MPLS multicast mission ready

Packet-switched network technology ready for large-scale mission-critical network scale broadcasts, Juniper engineer enthuses

With some engineering, large-scale data feeds can be routed over
Multi Label Protocol Switching (MPLS) networks with such
reliability that they could be used for mission-critical tasks,
according to Juniper distinguished systems engineer Julian
Lucek.


If such an approach works as promised, federal agencies could
forgo using expensive dedicated circuit costs to carry
mission-critical data feeds, Lucek said.


At the MPLS conference, being held this week in Washington,
Lucek presented a few ways to route streams of data traffic through
a MPLS network in such a manner that if the flow of data was
interrupted, an identical backup feed could be tapped in a few
hundred milliseconds.


In his presentation, Lucek noted that Juniper had seen an
interest from its customers in what he calls highly reliable
point-to-multipoint data transfer (P2MP) over MPLS.


Media companies, such as cable companies, are interested in the
technology as a way to stream television shows at reduced cost. The
application could be used for other instances where an organization
needs to run highly-reliable data feeds.


As an example, air traffic control systems could use this
approach for feeds from radars, Lucek said. Data streams from a
radar could be sent, or multicast, to dozens of airports
simultaneously.


"This is something you wouldn't consider doing in an [Internet
Protocol] multicast because these signals are mission critical, and
you couldn't have signals being lost in the middle of the network,"
Lucek later told GCN.


Traditionally, an organization might contract an ATM, Frame
Relay or some other dedicated circuit connection to run such
mission critical data feeds. MPLS is an attractive alternative to
dedicated circuits due to the fact that, as a packet-based
technology, it can run on a much less expensive shared Internet
Protocol-based network. MPLS, an overlay technology, offers
features that plain IP does not have, such as the ability to
reserve bandwidth and the ability to set up dedicated routes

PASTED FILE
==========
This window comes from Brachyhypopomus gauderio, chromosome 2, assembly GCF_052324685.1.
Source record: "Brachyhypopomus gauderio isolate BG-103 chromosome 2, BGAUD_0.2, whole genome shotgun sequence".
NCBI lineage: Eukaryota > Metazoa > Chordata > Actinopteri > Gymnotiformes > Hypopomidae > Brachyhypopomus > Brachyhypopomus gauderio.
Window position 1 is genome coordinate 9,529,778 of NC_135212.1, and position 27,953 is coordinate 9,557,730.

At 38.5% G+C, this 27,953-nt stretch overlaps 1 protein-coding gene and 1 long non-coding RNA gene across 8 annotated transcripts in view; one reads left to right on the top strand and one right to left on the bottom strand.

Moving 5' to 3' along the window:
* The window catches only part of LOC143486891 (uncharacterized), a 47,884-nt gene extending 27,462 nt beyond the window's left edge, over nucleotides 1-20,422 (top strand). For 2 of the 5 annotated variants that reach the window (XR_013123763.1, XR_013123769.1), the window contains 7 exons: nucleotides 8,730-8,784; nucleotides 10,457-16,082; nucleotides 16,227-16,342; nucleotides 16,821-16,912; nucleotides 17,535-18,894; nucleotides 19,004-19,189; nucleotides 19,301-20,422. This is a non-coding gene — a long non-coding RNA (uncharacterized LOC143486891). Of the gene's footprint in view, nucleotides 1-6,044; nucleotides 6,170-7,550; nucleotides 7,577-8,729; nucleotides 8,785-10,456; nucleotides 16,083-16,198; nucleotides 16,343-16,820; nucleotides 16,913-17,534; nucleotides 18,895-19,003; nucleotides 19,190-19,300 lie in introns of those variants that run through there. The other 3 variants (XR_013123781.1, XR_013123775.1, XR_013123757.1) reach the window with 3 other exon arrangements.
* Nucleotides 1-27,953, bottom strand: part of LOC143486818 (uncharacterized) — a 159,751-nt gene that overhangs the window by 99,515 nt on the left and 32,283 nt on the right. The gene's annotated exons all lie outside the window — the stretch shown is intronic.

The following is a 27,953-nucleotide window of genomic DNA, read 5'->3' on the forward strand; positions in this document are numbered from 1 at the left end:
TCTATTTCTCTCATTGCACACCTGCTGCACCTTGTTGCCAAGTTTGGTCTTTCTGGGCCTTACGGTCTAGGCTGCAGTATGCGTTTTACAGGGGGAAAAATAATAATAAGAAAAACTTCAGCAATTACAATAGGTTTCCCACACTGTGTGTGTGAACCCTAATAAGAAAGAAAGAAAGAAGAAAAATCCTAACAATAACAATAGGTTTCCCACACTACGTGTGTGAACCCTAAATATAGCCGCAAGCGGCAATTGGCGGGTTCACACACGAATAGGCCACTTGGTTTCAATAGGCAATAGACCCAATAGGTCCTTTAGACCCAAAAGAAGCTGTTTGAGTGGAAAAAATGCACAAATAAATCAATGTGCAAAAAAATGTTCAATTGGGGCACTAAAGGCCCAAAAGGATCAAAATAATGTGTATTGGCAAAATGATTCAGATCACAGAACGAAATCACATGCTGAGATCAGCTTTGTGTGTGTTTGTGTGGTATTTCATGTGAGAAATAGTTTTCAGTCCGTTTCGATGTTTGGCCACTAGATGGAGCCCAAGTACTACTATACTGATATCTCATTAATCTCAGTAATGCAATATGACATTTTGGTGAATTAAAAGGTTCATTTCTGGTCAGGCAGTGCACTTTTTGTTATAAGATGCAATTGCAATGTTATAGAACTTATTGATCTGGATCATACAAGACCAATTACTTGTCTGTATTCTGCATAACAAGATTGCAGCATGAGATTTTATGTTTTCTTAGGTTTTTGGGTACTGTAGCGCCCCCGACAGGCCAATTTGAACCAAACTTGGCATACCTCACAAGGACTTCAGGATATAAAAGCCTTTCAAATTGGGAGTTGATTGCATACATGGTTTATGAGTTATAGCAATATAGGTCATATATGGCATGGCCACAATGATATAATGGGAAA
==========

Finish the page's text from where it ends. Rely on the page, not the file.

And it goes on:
through a network.


However, until recently MPLS wasn't designed to carry multicast
traffic. To multicast on a MPLS network, a service provider would
have to use the Internet Protocol's own multicast protocols, which
would be difficult to set up and could not offer the same guarantee
that, should a node would go down, the data feed would still be
restored in a short time.


Key to Lucek's new approach is a set of protocols that Juniper
labeled Next Generation Multicast Virtual Private Network (NG-VPN),
which are based specifications set forth by Internet Engineering TaskForce RFC 4834.


NG-VPN separates the control plane -- which is used to manage
the routes the data takes through the network--from the data plane,
which is the conduit the data itself travel upon.


Before NG-VPN, "there was no control plane mechanism for
building multicast streams," explained Rahul Aggarwal, a
distinguished Juniper engineer, who also presented at the
conference. NG-VPN provides what Aggarwal calls "a dynamic control
plane." Such a control plane is needed so that network operators
could easily add or drop users of a data feed.


A separate control plane also ensures that, say, when a link
goes down, that an alternative path could be found in a few hundred
milliseconds.


Lucek sketched out two scenarios in which highly-reliable
multicast streams could be set up, using a dynamic control
plane.


In the first approach, called Live-Live, two copies of the data
feed are sent through different routes of the network to the end
device, which picks one of the two feeds to use. If that feed goes
down, the second feed is swapped in.


In the second approach, called Live-Standby, the second feed is
only sent to the router at the edge of the network. If the main
feed fails, the end device will tap the standby feed.


Live-Live provides a shorter downtime than Live-Standby, though
it uses more network bandwidth, because two identical feeds are
being streamed to the end-device.


Lucek noted that after various configurations are made to the
network, the feed could be recovered in about 181 milliseconds with
the Live-Live feed, or about 300 milliseconds in the Live-Standby
feed, assuming in both cases that the failure at the network takes
place at the furthest point from the end-device.


In both approaches, any interruptions in service would be barely
noticeable, Lucek said. For example, in a video feed a
300-millisecond interruption would appear as a momentary pause.
Lucek noted that an organization would want to weigh the trade-offs
between downtime and network use to determine which approach to
use.



About the Author

Joab Jackson is the senior technology editor for Government Computer News.

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